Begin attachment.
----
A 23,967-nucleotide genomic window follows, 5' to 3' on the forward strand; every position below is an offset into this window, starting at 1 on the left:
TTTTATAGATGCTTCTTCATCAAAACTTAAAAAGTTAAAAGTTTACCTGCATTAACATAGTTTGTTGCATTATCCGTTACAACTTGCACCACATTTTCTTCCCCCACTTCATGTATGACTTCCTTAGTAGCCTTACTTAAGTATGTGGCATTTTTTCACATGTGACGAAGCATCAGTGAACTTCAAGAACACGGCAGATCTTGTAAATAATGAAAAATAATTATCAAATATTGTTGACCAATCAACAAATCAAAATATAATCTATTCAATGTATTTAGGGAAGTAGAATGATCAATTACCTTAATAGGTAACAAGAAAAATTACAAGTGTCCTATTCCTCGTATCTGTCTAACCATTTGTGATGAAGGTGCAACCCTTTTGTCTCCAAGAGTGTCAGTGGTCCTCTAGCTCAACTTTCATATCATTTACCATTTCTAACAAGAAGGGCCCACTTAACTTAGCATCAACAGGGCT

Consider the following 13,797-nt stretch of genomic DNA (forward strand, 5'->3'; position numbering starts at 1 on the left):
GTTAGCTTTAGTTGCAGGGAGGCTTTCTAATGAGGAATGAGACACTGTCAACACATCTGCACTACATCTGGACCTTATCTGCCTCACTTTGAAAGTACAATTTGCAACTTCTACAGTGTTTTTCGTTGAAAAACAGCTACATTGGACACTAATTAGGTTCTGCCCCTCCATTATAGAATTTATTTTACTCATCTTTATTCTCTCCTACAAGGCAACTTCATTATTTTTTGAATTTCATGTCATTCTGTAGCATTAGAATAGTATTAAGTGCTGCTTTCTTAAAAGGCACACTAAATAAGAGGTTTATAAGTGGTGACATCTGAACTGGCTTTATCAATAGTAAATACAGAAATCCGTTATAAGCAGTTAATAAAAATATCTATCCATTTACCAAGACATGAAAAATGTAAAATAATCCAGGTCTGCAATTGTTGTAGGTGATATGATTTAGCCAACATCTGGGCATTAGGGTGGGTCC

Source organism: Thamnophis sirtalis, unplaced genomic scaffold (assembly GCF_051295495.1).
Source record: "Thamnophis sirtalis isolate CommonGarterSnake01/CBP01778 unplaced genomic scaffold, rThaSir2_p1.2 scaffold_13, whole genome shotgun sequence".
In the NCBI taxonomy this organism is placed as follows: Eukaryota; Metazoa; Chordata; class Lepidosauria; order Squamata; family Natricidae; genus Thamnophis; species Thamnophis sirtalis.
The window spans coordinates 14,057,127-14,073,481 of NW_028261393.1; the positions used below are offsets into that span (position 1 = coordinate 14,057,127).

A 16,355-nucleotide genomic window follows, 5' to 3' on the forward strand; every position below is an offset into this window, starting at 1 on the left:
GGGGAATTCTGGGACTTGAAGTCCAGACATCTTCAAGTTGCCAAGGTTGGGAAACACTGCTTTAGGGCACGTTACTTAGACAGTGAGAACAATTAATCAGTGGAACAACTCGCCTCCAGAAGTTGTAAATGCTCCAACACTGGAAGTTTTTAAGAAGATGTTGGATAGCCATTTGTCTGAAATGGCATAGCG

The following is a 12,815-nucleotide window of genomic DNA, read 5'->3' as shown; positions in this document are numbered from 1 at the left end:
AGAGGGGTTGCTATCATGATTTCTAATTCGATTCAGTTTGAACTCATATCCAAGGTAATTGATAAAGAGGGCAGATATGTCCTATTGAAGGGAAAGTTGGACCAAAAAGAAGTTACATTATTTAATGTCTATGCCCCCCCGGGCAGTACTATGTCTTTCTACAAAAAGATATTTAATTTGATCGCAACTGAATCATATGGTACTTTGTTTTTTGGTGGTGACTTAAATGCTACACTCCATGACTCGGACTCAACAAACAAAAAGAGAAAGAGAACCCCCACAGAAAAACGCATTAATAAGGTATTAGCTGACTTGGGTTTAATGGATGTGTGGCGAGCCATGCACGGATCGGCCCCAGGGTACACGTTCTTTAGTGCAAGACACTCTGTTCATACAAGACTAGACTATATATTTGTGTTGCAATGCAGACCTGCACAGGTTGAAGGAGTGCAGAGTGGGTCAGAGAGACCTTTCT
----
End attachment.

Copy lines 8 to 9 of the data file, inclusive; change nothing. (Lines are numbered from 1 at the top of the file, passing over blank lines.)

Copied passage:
The window spans coordinates 14,057,127-14,073,481 of NW_028261393.1; the positions used below are offsets into that span (position 1 = coordinate 14,057,127).

A 16,355-nucleotide genomic window follows, 5' to 3' on the forward strand; every position below is an offset into this window, starting at 1 on the left: